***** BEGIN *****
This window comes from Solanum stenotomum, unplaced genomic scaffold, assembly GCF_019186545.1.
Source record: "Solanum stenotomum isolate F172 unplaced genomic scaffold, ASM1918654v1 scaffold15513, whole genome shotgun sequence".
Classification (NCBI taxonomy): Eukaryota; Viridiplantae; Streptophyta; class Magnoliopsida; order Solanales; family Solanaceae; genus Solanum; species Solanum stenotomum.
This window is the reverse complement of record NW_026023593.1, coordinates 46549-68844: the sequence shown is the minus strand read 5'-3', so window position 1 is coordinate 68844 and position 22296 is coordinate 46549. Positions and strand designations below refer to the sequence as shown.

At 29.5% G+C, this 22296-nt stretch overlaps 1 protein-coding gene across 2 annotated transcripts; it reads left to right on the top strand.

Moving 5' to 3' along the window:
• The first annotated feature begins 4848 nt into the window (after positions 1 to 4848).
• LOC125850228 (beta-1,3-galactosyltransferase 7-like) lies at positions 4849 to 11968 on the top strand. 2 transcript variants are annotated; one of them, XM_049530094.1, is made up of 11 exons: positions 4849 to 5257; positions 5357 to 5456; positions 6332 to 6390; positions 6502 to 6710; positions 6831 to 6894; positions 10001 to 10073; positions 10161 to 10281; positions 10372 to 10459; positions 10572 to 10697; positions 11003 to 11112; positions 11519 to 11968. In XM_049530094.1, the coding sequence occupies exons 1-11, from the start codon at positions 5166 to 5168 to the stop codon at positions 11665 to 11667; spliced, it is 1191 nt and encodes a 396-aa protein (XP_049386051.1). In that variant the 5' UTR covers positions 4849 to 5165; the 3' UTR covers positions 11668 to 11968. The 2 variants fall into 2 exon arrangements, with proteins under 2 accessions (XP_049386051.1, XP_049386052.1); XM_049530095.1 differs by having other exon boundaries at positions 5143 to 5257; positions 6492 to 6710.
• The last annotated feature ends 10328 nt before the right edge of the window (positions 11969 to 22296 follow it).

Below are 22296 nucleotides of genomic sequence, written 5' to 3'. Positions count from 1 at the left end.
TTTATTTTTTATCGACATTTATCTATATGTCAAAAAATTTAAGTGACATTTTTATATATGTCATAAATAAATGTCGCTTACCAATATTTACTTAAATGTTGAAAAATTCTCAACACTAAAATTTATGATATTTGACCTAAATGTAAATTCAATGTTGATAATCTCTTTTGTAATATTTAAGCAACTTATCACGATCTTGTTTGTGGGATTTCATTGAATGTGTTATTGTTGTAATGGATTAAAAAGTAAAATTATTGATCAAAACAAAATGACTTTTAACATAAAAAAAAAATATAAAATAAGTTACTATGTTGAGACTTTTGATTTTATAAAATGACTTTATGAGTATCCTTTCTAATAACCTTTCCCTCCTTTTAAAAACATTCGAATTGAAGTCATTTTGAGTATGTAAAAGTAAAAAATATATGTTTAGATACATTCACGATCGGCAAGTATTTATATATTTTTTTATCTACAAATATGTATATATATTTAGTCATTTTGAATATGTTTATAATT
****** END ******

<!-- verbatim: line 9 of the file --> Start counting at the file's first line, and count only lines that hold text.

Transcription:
• The last annotated feature ends 10328 nt before the right edge of the window (positions 11969 to 22296 follow it).